A friend invited me to be with the family as their dad passes. “No one dies alone” is a precious way of accompaniment for the dying.
For the dying, it is the reassurance that their loved ones would never leave them alone at the most decisive stage of their earthly journey. For the loved ones of the dying, it is a sober moment of tears, of sadness and, sometimes, of intense reflection on the meaning of life.
I watched the family grapple with this inescapable reality that dad would be gone and never return. He passed calmly after receiving the anointing of the sick with the apostolic blessing. Our faith tells us about the great grace of justification that can come from this wonderful sacrament. It’s incredible spiritual healing too.
As I drove home, I was reminded of the reality that every beginning in time has an end. I was reminded of my own end. I wondered off in a sort of imaginative daydreaming. I imagined who will be at my bedside. What my passing would be like. What would be my spiritual state at that moment when the Lord decides to take me home….
Those thoughts reminded me of the end, the last things according to our faith tradition—death, judgement, heaven or hell. The Church does not ignore to remind us of these facts. In reality, the Lord Jesus would often include the last things in his great teachings.
As believers, we cannot fully live the life of the redeemed unless we think seriously about the life to come. The resurrection of Our Lord and Savior reassures us of our own resurrection too. Our birth into this life and in the Lord in baptism, is a journey unto our birth into heaven, in the bosom of the Father.
For Christians, we are looking forward to what Saint Paul calls, “the upward call of God in Christ” (Phil 3:14).
In the Gospel of Mark (13:24-32), the Lord, speaking to the people toward the end of his life on earth, reminds them of their own end. He equally tells them about his Second Coming. In that conversation, he sheds more light on the prophesy of Daniel concerning the Second Coming (see Dn 7:13, 12:2-3). He speaks of the great tribulation, the shocking events, the catastrophic phenomenon, the coming of the Son of Man, and judgment (Mk 13:24-27).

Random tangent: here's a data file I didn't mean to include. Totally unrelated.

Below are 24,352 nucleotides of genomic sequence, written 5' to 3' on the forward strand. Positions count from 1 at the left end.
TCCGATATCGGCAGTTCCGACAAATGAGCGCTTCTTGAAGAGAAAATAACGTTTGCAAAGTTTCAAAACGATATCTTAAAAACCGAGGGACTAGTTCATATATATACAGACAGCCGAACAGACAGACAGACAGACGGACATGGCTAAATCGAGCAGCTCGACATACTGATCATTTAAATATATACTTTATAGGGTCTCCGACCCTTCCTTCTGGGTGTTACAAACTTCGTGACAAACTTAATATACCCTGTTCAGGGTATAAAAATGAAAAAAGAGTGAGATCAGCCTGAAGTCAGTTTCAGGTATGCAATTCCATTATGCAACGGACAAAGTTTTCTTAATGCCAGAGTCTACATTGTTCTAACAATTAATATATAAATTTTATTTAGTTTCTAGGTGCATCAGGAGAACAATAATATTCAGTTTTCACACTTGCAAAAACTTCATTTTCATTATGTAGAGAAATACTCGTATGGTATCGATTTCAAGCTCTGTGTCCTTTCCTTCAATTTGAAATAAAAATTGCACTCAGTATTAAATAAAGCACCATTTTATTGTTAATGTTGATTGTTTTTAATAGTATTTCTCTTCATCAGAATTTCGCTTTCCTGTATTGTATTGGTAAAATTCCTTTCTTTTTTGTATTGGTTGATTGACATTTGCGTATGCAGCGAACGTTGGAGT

He makes a prophesy which isn’t so clear to many and has been misunderstood by many too. He says: “So also, when you see these things taking place, you know that he is near, at the very gates. Truly, I say to you, this generation will not pass away before all these things take place. Heaven and earth will pass away, but my words will not pass away. But of that day or that hour no one knows, not even the angels in heaven, nor the Son, but only the Father” (Mk 13:29-32).
The great preacher of the fifth century, Saint John Chrysostom, who was the archbishop of Constantinople, in his Homilies 76 and 77 on Matthew 24:16-18 and 32-33 respectively, explained that two events are discussed here by the Lord. He was of the view that when the Lord says “this generation will not pass away before all these things take place”, two meanings are referred to here. First is the immediate generation of the Lord and refers to the event of the destruction of the temple in Jerusalem which happened in AD 70. The Lord’s word came to pass, as it always does.
The second meaning of “this generation” Saint Chrysostom suggests, refers to the new generation born of Christ. It is a generation not as a result of birth in time but by “religious service and practice” as hinted in the Psalms, “Such is the generation of those who seek the Lord” (Ps 24:6) (Hom. 77).
While the Second Coming of Our Lord is a fait accompli, in our lives we live in such a way that our own end will be in the Lord. Christian life reminds us that the last things are for real. Someday we will die. Then will come judgment. Then heaven or hell. It isn’t one choice—heaven. There are two—heaven or hell.
Praying for the grace to be ready when the Lord chooses to call me home. Amen
God love you. God bless you.
Fr. Maurice Emelu
[33rdSunday Year B: Dn 12:1-3; Heb 10:11-14,18; Mk 13:24-32]
Author and Goal
Father Maurice Emelu PhD., provides a daily blog of reflections based on the Scriptural readings of the day from the Catholic liturgical calendar. The goal is to teach, inspire, encourage, and foster healing through the grace of God's word. They are written in a language that is appropriate for a general audience. You will find these reflections helpful for your spiritual growth, inspiration, and developing your thoughts. They may also be useful for ministers in preparing their sermons for liturgical celebrations.